Categories associated with best practice:
Determinants of Health: Social relationships (including those that respect diversity), Social support networks, Other
The Bringing in the Bystander® is a sexual violence prevention program that teaches women and men how to intervene safely and effectively in cases of sexual violence before, during, and after incidents with strangers, acquaintances, or friends. It approaches both women and men as potential bystanders or witnesses to behaviors related to sexual violence. The program is customizable to reflect the locations, colloquialisms and culture of the campus. It is designed to be presented both as a 90-minute program and in a more comprehensive two session program totaling 4.5 hours.
Primary Source Document
VL Banyard, MM Moynihan, EG Plante, Sexual violence prevention through bystander education: An experimental evaluation Journal of Community Psychology, 35(4), 463-481
Contact information of developer(s) and/or implementer(s)
202 Huddleston Hall 73 Main Street University of New Hampshire Durham, NH 03824 (603) 862-5023 email@example.com Co-Directors Sharyn Potter firstname.lastname@example.org Jane Staplet Jane.Stapleton@unh.edu
|Intervention Goal / Objective||Level(s) Targeted||Equity Focus|
|Improved knowledge and attitudes about sexual assault, efficacy related to being an active bystander, and actual bystander behaviors.||People living in conditions of disadvantage are not explicitly stated to be a target population of the intervention.|
Health Issue(s) that is/are addressed by the Intervention
Specific Activities of the Intervention
- Advocacy for policy or policy changes
- Training offered to deliver the intervention
- Group process/program
- Other training session
Priority/Target Population for Intervention Delivery
- Young adult (age 19-24 years)
- Post secondary education institution
|Outcomes and Impact Chart|
|Level of Impact||Description of Outcome||Equity Focus|
|Individual Level||Greater bystander efficacy (p<0.001)||Reported outcomes do not distinguish findings specific to people living in conditions of disadvantage.|
|Individual Level||Increased knowledge (p<0.001).||Reported outcomes do not distinguish findings specific to people living in conditions of disadvantage.|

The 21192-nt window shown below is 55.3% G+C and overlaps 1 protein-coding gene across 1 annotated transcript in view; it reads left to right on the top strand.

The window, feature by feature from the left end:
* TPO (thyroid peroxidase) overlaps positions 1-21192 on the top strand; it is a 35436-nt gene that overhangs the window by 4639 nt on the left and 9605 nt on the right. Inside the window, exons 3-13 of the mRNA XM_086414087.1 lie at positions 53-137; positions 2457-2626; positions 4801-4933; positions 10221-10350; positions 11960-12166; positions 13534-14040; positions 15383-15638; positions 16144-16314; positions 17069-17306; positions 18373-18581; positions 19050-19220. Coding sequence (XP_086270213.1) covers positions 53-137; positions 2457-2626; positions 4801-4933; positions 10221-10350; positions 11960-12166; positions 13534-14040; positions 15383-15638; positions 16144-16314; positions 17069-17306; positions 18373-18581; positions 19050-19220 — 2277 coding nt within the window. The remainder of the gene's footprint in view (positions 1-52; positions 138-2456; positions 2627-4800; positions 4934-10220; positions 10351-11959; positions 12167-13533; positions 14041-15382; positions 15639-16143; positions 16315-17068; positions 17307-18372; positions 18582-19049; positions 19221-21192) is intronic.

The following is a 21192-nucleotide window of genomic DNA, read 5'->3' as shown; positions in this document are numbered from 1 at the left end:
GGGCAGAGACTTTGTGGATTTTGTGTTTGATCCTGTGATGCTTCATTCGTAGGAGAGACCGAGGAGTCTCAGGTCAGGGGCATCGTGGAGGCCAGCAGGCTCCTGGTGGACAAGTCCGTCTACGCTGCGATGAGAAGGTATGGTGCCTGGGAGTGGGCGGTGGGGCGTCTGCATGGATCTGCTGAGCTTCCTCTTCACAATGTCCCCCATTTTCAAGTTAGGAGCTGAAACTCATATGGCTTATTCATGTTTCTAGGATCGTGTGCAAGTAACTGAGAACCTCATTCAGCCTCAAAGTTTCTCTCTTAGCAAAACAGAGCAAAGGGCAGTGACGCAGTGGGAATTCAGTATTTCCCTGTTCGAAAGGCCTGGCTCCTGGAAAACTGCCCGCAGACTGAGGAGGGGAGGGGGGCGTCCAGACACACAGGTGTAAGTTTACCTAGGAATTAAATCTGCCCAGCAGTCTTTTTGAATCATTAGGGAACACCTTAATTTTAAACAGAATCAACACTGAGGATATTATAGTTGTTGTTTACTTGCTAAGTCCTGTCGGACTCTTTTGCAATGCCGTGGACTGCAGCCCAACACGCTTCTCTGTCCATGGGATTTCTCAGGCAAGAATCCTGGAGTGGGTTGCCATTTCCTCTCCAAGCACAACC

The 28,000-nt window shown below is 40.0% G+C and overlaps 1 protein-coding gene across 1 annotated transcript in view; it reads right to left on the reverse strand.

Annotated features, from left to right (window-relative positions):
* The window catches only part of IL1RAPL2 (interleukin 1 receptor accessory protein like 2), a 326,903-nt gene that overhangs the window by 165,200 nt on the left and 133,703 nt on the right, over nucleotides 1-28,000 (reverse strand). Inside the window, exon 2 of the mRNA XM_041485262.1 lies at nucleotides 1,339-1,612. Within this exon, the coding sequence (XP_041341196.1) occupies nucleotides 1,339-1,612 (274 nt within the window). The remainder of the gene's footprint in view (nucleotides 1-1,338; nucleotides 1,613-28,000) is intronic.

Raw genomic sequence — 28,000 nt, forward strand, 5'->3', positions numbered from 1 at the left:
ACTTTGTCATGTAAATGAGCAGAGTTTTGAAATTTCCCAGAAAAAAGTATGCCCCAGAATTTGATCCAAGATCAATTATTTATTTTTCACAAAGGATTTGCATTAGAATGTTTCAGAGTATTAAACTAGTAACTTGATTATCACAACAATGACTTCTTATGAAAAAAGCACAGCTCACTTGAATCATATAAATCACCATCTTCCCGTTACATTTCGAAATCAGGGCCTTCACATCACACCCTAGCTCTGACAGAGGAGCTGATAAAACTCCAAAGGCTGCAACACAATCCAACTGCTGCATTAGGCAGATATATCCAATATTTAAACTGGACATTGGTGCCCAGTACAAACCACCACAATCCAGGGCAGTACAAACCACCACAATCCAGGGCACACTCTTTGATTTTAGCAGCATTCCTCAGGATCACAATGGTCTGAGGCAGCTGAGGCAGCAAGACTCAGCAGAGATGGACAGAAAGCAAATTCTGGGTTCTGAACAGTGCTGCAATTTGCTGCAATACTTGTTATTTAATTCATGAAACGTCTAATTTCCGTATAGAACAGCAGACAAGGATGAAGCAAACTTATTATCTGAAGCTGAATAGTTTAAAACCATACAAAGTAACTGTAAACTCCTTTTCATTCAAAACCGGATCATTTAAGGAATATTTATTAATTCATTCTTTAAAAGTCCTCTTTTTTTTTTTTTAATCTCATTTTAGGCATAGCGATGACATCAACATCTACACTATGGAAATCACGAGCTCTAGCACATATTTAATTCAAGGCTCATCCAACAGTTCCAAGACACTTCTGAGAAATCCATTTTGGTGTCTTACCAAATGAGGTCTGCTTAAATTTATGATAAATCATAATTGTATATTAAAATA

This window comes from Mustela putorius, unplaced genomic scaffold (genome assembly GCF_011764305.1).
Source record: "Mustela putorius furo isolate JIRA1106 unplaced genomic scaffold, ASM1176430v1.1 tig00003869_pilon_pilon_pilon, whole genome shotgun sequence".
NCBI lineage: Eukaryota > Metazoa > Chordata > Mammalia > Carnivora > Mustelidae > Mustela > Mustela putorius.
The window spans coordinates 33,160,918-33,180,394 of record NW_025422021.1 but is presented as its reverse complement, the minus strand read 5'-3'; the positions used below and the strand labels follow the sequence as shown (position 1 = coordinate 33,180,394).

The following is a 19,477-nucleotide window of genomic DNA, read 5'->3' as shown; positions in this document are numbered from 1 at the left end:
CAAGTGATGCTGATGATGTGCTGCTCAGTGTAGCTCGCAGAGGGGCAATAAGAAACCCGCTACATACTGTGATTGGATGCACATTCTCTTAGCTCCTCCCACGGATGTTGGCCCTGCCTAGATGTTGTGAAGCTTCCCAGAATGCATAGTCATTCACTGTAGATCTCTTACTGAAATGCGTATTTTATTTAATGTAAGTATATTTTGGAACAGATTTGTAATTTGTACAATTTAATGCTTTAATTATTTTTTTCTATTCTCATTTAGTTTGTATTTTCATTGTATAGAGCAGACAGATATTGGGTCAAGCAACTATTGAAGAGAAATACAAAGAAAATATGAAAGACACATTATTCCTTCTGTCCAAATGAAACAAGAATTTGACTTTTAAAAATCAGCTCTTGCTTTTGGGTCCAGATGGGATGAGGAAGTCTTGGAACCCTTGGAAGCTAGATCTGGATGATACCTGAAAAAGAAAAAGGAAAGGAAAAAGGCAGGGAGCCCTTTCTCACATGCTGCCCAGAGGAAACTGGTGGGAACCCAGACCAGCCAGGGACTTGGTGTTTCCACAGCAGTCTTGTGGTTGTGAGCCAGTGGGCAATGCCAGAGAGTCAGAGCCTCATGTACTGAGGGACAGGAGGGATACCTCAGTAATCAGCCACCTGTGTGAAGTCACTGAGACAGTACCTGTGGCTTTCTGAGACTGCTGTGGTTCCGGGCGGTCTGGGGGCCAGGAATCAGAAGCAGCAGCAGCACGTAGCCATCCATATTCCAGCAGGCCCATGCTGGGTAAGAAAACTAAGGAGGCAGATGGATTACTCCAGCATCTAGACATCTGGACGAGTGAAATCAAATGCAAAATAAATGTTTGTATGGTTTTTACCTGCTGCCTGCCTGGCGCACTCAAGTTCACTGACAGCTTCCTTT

Decreased rape myth acceptanceIllionois Rape Myth (p<.001) Date rape myth (p<.01).
|Reported outcomes do not distinguish findings specific to people living in conditions of disadvantage.|
|Individual Level||Improved bystander attitudes (p<.001)|
|Interpersonal Level||Enhanced decision balance (p<.001)|
- Multiple implementations - Different settings/populations/providers - The intervention showed significant adaptability as it has been implemented in different settings or with different populations or by different provider(s). This can include multiple implementations during the same time period. Each implementation of the intervention must have been substantially the same and must have demonstrated positive results for the primary objectives of the intervention.
Expertise Required for Implementation within the Context of the Intervention
- Specialized skills training provided as part of the Intervention - The intervention does not require individuals or groups with highly specialized training, but requires that individuals or groups be trained as part of the implementation of the intervention.
Are there supports available for implementation
Yes. Consultations, Technical Assistance, Research and Analyses of Needs, and Workshop Presentations
Are there resources and/or products associated with the interventions
Yes. Bystander Store - http://cola.unh.edu/prevention-innovations-research-center/bystander-store